Brain metastases treatment guidelines

Brain metastases treatment can vary depending on the type of cancer, the number and location of tumors, and the patient's overall health. However, there are several general guidelines that are commonly followed for the treatment of brain metastases.

Surgery: Brain metastases surgery is often the first line of treatment for brain metastases that are located in a location that is accessible and can be safely removed. Surgery can help to relieve symptoms and improve the patient's overall survival.

Radiotherapy for brain metastases: is often used in combination with surgery or as a stand-alone treatment for brain metastases. It can help to shrink tumors and reduce the risk of recurrence. There are different types of radiotherapy such as whole brain radiation therapy (WBRT), stereotactic radiosurgery (SRS) and proton therapy.

Systemic therapy: Systemic therapy, such as chemotherapy or immunotherapy, is often used to treat brain metastases in conjunction with radiation therapy. It can help to slow the growth of tumors, improve patient's overall survival, and reduce the risk of recurrence.

Supportive care: Supportive care is an important aspect of brain metastases treatment. It can help to relieve symptoms and improve the patient's quality of life. This can include medications for headaches, seizures, and other symptoms, as well as physical therapy, occupational therapy, and other types of rehabilitation.

Follow-up care: Patients with brain metastases require close follow-up care to monitor for recurrence and to manage any symptoms or complications that may arise.

It's important to note that brain metastases treatment guidelines change over time as new treatments become available and more data on the safety and effectiveness of different treatments are obtained.

Please see the full-text version of this guideline for the target population of each recommendation listed below.  

SURGERY FOR METASTATIC BRAIN TUMORS AT NEW DIAGNOSIS QUESTION: Should patients with newly diagnosed metastatic brain tumors undergo Brain metastases surgery, Stereotactic radiosurgery for brain metastases (SRS), or whole brain radiotherapy (WBRT)?


Level of Evidence 1: Surgery + WBRT is recommended as first-line treatment in patients with single brain metastases with favorable performance status and limited extracranial disease to extend overall survival, median survival, and local control.

Level of Evidence 3: Surgery plus SRS is recommended to provide survival benefit in patients with metastatic brain tumors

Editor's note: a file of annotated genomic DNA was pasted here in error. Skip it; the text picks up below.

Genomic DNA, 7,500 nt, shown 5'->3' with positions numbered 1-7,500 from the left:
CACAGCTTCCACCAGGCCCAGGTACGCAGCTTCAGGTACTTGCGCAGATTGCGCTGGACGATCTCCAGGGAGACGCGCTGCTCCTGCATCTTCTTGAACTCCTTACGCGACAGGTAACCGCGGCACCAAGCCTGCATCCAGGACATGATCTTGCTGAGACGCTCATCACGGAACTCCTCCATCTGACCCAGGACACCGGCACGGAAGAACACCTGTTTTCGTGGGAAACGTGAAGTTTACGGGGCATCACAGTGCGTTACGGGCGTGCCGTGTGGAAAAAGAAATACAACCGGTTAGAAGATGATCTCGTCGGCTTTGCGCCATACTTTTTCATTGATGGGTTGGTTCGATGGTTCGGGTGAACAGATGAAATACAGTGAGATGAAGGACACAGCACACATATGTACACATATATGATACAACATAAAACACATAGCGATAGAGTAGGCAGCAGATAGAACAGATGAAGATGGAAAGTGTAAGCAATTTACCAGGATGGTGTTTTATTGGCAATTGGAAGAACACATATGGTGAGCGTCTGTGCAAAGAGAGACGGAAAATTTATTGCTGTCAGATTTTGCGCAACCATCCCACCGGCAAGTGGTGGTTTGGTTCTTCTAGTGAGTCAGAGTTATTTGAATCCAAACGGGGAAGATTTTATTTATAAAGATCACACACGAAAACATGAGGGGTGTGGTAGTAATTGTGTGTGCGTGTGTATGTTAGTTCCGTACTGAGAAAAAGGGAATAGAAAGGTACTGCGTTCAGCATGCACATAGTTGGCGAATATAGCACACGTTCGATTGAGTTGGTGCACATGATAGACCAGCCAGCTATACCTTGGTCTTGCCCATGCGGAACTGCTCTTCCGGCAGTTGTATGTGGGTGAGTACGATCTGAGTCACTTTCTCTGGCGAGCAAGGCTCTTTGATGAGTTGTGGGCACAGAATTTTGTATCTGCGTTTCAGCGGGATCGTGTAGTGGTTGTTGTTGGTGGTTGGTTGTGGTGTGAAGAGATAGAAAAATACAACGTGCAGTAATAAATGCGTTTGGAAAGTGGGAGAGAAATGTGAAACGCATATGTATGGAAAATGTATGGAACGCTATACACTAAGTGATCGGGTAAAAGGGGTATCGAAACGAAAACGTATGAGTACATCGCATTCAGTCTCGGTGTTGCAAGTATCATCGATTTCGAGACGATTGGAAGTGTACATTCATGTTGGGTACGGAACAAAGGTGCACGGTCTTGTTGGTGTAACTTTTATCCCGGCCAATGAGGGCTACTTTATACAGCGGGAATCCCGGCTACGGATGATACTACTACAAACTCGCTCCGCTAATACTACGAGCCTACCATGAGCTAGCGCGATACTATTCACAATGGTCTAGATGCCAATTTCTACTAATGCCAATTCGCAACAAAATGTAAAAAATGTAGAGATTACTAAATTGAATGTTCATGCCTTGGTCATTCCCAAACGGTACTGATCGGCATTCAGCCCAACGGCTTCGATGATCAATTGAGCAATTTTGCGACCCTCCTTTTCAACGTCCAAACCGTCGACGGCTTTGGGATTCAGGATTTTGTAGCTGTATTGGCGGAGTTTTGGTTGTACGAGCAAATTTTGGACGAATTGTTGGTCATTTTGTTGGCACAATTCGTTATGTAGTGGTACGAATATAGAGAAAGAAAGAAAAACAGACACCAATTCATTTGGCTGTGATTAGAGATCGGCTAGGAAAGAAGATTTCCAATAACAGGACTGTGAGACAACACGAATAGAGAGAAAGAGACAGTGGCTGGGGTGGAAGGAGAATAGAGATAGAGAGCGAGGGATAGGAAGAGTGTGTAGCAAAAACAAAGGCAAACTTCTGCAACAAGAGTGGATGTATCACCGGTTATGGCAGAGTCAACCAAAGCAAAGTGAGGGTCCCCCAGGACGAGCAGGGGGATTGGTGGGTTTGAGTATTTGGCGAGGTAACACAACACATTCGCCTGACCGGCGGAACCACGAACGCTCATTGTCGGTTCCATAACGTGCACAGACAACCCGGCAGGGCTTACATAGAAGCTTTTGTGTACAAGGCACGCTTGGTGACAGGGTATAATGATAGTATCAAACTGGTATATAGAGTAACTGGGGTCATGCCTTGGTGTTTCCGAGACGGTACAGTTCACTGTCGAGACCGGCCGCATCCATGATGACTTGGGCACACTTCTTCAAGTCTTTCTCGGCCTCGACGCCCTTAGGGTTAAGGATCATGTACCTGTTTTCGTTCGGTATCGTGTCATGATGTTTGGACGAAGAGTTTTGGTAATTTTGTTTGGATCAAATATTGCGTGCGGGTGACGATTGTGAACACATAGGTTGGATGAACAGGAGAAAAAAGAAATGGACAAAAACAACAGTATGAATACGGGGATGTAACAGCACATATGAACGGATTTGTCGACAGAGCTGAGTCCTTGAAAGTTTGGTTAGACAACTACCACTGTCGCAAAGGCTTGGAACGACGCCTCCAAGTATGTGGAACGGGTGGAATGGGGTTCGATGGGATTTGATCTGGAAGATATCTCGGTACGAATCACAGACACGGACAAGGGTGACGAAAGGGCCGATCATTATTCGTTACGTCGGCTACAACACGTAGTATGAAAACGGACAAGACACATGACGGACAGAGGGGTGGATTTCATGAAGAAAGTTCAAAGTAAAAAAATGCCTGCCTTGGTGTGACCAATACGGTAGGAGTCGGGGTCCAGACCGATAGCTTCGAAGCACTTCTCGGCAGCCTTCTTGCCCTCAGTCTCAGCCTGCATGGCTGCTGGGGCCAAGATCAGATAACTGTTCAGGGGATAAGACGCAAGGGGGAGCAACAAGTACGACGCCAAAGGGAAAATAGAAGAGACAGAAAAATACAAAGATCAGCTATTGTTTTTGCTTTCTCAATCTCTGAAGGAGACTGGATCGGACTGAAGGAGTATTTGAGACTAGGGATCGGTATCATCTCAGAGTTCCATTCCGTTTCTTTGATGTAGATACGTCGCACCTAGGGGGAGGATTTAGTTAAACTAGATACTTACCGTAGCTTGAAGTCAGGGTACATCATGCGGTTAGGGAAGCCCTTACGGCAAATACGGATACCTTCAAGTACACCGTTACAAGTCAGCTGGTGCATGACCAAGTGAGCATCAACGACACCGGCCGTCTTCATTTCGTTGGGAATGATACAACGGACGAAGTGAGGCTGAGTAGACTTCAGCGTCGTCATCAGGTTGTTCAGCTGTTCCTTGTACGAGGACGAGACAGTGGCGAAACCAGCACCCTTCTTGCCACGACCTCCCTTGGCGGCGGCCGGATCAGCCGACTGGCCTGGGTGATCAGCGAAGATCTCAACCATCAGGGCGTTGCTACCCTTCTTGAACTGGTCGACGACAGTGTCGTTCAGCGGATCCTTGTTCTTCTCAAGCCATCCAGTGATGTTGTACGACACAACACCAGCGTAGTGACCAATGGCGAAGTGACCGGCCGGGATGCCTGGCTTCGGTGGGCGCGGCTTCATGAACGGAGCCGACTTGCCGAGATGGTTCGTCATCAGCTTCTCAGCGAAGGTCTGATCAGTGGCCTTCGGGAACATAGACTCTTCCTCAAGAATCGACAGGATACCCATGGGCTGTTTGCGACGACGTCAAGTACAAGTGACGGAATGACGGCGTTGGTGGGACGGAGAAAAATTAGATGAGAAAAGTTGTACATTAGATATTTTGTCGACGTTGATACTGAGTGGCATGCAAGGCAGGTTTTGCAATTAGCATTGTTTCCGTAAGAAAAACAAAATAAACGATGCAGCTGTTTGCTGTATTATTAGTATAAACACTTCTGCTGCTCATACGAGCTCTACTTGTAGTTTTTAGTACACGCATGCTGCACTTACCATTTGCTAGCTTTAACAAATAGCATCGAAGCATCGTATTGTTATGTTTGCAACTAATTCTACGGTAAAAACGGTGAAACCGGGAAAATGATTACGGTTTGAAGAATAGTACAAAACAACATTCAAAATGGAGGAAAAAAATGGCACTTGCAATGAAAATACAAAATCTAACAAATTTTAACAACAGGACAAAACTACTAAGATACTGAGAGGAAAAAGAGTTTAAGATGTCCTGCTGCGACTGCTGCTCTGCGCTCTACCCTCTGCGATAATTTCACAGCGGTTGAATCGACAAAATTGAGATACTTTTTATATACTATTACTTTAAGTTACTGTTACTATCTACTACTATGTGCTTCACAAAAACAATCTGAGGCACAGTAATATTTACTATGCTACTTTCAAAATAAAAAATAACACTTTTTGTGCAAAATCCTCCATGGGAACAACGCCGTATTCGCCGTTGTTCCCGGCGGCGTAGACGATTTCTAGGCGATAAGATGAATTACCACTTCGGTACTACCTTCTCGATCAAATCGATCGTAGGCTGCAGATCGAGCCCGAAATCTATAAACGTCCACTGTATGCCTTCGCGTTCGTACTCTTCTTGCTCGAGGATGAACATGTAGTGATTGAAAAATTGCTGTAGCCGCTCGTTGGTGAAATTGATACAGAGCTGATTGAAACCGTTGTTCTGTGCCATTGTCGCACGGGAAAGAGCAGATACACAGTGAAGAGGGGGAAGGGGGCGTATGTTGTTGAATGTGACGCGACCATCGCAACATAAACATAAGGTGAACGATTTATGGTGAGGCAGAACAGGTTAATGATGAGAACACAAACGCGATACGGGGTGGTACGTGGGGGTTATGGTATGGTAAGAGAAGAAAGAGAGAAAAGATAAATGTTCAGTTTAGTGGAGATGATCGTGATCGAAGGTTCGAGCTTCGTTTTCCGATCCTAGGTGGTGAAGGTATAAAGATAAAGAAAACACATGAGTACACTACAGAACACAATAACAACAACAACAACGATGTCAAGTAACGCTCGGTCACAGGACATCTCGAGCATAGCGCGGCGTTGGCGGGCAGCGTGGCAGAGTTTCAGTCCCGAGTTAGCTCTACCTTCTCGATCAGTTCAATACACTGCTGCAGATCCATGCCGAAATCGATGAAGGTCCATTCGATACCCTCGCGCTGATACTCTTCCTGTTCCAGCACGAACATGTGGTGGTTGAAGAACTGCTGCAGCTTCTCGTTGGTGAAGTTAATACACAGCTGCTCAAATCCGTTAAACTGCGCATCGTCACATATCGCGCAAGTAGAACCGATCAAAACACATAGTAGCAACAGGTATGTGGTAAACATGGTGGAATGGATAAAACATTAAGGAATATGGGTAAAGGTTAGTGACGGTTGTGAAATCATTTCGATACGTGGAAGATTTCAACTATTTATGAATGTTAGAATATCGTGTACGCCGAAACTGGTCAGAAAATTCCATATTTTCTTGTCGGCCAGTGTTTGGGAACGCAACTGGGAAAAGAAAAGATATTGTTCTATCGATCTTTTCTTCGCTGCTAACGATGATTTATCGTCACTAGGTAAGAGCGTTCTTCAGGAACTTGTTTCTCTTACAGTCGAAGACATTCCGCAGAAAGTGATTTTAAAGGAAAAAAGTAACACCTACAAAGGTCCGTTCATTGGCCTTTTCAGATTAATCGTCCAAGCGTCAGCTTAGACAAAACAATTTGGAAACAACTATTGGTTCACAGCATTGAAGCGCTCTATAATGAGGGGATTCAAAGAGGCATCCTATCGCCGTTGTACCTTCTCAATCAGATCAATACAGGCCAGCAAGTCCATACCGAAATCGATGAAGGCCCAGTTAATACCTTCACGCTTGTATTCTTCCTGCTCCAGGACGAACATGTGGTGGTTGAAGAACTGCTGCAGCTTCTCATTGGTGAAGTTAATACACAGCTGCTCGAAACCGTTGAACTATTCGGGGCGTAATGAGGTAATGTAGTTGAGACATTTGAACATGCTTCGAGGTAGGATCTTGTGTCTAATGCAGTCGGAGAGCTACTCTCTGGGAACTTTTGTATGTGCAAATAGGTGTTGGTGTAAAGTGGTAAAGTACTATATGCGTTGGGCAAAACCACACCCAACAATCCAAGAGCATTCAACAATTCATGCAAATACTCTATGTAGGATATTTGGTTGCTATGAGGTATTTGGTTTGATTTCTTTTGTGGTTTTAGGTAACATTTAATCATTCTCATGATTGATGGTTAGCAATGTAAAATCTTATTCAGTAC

Level of Evidence 3: Multimodal treatments including either surgery + WBRT + SRS boost or surgery + WBRT are recommended as alternatives to WBRT + SRS in terms of providing overall survival and local control benefits.  

SURGERY AND RADIATION FOR METASTATIC BRAIN TUMORS QUESTION: Should patients with newly diagnosed metastatic brain tumors undergo surgical resection followed by WBRT, SRS, or another combination of these modalities?


Level 1: Surgery + WBRT is recommended as superior treatment to WBRT alone in patients with single brain metastases.

Level 3: Surgery + SRS is recommended as an alternative to treatment with SRS alone to benefit overall survival.

Level 3: It is recommended that SRS alone be considered equivalent to surgery + WBRT.  

SURGERY FOR RECURRENT METASTATIC BRAIN TUMORS QUESTION: Should patients with recurrent metastatic brain tumors undergo surgical resection?


Level 3: Craniotomy is recommended as a treatment for intracranial recurrence after initial surgery or SRS.   SURGICAL TECHNIQUE AND RECURRENCE QUESTION A: Does the surgical technique (en bloc resection or piecemeal resection) affect recurrence?


Level 3: En bloc resection of the tumor, as opposed to piecemeal resection, is recommended to decrease the risk of postoperative leptomeningeal disease when resecting single brain metastases.


Does the extent of surgical resection (gross total resection or subtotal resection) affect recurrence?


Level 3: Gross total resection is recommended over subtotal resection in Recursive partitioning analysis class 1 class I patients to improve overall survival and prolong time to recurrence. 1)

Nahed BV, Alvarez-Breckenridge C, Brastianos PK, Shih H, Sloan A, Ammirati M, Kuo JS, Ryken TC, Kalkanis SN, Olson JJ. Congress of Neurological Surgeons Systematic Review and Evidence-Based Guidelines on the Role of Surgery in the Management of Adults With Metastatic Brain Tumors. Neurosurgery. 2019 Mar 1;84(3):E152-E155. doi: 10.1093/neuros/nyy542. PubMed PMID: 30629227.
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